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Asperger Syndrome - Sensory Diet planning

Sensory Diet planning

Intervention of Sensory and Motor Issues in Individuals with Aspergers Syndrome

Behavior Sensory Explanation Sensory Diet Activity
Hand flapping Seeking heavy work to muscles and joints provide fiddle toys; perform chair or wall push-ups; wear a weighted vest or blanket
Visual Stimulation such as finger flicking in front of eyes; over-focusing on small toys; moving eyes in odd ways Multi-sensory sensitivity; Decreased vestibular processing; Difficulties with visual perception provide strong, varied movement input; limit extraneous visual stimuli; perform activities that couple vision with movement: i.e. targeting from a swing
Excessive mouthing and chewing on non-food objects Decreased proprioceptive processing, especially to the mouth; Decreased tactile discrimination, especially in the mouth Use resistive chewy toys that the person can chew on; Use a mini-massager to the mouth area; provide chewy and crunchy foods; Try using strong flavors such as lemon, peppermint, and cinnamon
Rocking in chair or seat Decreased vestibular processing; decreased proprioceptive processing; strong need for rhythm provide a therapy ball to sit on; provide movement breaks throughout the day; Sing rhythmical songs while person is swinging or moving; provide a move and sit cushion or wedge for the seat (found in therapy catalogues and stores).
Head banging and Ear flicking Decreased vestibular and proprioceptive processing Allow regular use of a therapy ball or mini-trampoline; provide opportunities for strong movement throughout the day; Do chair/wall push-ups; Have client engage in activities that provide strong vestibular and proprioceptive input such as swimming, skiing, hiking, biking, sailing, swinging, rock climbing, etc.
Humming or other vocalizations Decreased proprioceptive and vestibular processing; Decreased auditory processing Mini-massager to mouth, face and ear; Blow toys such as whistles and bubbles; Wear a walkman with calming music
Smelling and sniffing Decreased gustatory and olfactory processing provide strong flavors such as lemon, peppermint, and cinnamon
Spinning Self Decreased vestibular processing (especially in the rotary plane) provide very strong rotary input on a sit and spin; vary the direction and speed of movement on swings; hold hands with person while they spin in circles
Complains about clothing, hair washing, finger nail cutting, and the texture of food Tactile defensiveness provide deep touch pressure to the whole body through wrapping the person tightly in a sheet or blanket; engaging in a therapeutic brushing program (monitored in direct intervention); give squeezes in between pillows; cut tags out of clothes; buy seamless socks; stick to all-cotton fabrics; give strong touch input to shoulders when giving a haircut or cutting nails; lotion massages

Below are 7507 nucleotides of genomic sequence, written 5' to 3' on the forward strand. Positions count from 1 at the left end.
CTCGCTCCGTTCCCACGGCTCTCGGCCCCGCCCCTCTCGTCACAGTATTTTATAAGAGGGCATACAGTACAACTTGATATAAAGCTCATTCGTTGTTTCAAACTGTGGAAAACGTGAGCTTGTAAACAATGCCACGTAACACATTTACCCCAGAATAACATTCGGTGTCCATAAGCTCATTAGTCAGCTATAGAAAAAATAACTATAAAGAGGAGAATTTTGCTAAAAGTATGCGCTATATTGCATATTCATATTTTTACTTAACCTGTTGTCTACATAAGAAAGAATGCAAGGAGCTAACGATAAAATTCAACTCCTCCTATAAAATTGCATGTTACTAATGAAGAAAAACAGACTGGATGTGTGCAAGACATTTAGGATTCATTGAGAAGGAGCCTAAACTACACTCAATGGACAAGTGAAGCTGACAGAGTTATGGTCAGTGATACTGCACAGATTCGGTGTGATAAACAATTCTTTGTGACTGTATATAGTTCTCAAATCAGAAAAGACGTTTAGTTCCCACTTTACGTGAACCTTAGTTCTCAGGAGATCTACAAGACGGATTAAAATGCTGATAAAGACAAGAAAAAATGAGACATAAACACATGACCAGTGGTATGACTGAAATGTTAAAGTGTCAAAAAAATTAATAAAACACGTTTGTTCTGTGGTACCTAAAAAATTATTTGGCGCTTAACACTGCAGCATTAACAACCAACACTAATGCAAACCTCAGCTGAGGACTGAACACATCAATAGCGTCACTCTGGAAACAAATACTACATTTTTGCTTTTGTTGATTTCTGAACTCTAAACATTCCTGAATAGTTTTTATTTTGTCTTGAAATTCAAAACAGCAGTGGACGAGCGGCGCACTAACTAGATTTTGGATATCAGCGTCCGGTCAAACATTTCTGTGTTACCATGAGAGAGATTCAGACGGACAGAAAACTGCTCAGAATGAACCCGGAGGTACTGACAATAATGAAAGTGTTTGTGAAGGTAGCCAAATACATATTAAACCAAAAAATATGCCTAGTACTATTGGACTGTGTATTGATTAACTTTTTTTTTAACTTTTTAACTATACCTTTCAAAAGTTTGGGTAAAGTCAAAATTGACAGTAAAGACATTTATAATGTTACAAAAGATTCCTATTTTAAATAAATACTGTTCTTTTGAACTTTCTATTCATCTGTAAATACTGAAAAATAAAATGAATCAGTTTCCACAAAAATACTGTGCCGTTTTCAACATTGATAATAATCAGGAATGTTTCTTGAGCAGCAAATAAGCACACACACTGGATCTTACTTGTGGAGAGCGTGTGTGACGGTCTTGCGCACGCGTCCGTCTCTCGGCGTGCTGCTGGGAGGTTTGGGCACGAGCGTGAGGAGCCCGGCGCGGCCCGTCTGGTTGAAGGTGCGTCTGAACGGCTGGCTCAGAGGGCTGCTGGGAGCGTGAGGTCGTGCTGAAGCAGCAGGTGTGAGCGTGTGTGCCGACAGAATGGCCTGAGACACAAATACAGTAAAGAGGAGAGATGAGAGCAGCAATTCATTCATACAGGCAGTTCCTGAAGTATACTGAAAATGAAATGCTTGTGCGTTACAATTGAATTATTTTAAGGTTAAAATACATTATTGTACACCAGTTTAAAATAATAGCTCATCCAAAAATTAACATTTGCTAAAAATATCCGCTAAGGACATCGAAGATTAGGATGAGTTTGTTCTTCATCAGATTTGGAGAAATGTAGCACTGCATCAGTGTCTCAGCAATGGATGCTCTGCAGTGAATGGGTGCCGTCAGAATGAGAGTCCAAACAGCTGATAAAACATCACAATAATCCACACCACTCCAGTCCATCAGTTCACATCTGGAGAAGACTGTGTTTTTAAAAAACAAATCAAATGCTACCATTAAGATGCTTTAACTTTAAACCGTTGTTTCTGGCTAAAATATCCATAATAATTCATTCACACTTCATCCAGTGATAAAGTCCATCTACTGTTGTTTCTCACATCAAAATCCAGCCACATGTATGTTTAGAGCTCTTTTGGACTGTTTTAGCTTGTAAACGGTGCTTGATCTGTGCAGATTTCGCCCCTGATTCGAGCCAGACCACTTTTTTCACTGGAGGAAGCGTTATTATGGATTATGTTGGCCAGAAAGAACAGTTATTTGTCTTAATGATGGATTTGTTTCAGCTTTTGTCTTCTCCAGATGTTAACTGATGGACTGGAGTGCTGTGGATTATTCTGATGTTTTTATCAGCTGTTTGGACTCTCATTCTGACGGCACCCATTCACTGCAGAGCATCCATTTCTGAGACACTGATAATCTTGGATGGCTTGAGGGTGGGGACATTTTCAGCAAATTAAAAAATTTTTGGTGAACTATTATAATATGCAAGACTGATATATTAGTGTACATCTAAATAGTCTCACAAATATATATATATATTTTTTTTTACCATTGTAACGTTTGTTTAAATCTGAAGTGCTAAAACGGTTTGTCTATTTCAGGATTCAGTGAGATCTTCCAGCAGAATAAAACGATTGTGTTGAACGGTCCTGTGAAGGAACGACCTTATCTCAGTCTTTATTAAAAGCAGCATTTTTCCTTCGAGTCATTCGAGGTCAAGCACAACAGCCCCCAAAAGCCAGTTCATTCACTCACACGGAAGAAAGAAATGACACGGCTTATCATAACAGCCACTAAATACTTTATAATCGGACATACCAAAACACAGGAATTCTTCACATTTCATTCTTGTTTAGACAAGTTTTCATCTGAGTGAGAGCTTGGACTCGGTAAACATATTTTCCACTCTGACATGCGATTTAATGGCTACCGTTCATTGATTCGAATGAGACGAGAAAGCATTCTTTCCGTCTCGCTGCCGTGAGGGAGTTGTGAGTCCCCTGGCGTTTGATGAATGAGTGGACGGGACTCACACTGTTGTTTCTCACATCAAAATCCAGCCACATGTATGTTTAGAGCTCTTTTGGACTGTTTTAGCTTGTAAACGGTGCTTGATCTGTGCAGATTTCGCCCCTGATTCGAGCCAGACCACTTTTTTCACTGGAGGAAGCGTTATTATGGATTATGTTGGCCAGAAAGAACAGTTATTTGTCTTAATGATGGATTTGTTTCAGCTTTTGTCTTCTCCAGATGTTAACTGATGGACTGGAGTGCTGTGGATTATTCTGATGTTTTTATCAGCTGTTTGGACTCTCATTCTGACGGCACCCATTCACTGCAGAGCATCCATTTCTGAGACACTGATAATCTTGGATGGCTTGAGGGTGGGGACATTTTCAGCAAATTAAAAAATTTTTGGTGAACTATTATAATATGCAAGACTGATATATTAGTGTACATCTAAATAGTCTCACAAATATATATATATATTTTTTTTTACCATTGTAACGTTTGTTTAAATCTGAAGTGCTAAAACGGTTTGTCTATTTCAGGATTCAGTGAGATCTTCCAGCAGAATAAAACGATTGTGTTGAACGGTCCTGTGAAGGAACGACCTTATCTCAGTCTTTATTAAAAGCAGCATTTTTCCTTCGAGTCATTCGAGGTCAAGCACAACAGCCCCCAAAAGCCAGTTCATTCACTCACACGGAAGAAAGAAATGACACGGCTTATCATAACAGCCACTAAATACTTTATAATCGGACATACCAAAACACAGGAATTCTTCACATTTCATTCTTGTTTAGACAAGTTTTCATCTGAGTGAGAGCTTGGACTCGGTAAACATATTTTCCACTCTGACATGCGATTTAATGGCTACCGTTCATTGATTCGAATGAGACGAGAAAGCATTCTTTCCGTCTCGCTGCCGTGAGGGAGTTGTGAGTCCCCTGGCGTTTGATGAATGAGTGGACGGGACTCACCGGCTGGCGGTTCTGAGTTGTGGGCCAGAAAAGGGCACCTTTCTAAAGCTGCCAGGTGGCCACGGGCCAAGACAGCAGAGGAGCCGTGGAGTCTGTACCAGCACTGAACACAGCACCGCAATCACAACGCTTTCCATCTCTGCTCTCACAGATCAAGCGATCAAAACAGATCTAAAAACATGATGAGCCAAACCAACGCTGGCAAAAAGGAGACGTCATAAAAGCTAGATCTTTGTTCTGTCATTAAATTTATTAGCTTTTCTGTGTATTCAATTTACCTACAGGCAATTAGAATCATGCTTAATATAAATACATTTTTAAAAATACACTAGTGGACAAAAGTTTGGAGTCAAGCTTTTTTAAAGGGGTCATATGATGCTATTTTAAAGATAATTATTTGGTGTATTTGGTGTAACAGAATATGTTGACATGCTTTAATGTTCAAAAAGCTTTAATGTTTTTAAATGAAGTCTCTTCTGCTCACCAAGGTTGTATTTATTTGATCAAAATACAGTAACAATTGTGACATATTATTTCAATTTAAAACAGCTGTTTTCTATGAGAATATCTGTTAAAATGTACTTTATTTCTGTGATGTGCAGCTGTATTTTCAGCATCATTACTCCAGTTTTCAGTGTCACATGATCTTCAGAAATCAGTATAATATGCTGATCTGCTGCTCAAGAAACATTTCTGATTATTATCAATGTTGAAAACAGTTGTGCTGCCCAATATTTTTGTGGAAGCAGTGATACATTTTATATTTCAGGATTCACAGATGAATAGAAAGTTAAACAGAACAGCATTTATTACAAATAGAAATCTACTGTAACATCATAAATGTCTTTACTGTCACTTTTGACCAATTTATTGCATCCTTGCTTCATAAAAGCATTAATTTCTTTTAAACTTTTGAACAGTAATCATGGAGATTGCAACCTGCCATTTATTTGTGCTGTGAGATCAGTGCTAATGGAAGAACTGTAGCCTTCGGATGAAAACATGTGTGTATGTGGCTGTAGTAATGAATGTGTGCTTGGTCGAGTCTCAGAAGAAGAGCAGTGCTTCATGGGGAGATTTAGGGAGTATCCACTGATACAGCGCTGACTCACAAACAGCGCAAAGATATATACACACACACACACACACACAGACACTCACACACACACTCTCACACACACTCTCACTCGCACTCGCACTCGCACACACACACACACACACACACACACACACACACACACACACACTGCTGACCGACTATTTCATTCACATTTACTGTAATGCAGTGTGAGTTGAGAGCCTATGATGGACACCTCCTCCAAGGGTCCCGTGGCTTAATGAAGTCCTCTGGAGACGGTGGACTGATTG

Complains about clothing, hair washing, finger nail cutting, and the texture of food Tactile defensiveness provide deep touch pressure to the whole body through wrapping the person tightly in a sheet or blanket; engaging in a therapeutic brushing program (monitored in direct intervention); give squeezes in between pillows; cut tags out of clothes; buy seamless socks; stick to all-cotton fabrics; give strong touch input to shoulders when giving a haircut or cutting nails; lotion massages
poor eye contact Visual defensiveness or sensitivity Reduce extraneous visual stimuli; Allow person to finish talking or listening before making eye contact; show person pictures of people that will be at a party or event ahead of time if possible to help them become acquainted with a variety of faces; provide strong vestibular input and encourage interaction during the movement
Difficulty maintaining personal space Decreased proprioceptive and vestibular processing provide a cushion or carpet square that delineates the persons space; have person stand at the end of the line in school; provide strong all-over-body proprioceptive input; provide strong movement input on swings, sit and spin, ziplines, etc.
Voice volume is either too high or too low Decreased auditory processing Tape record the persons voice to give them feedback regarding volume; provide blow toys such as whistles and bubbles; listen to rhythmical, calming music over headphones
Irrational fear of heights; strong aversion to movement; car-sickness Decreased visual and vestibular processing provide chewy foods or candies in the car; Lemon drops and ginger snaps can help nausea; provide a safe place for the person to try climbing or moving without other people present; couple vestibular activities with heavy work and stay in close proximity to person while they are moving

Summary persons with Aspergers Syndrome have a whole host of needs and sensory integration is only one of the many intervention approaches that can benefit this population. They often require other interventions including behavioral therapy, vision therapy, speech and language therapy, social skill building, psychological and neuropsychological intervention, and academic assistance. It is important that the therapists, caregivers, doctors, and educators work together as a team to improve the lives of persons with people with Aspergers Syndrome. Intervention ideas and activities can be shared and reinforced. It is also important to remember that the person with Aspergers Syndrome themselves and the family are the most important and vital part of intervention; we are merely guides in their journey of life.

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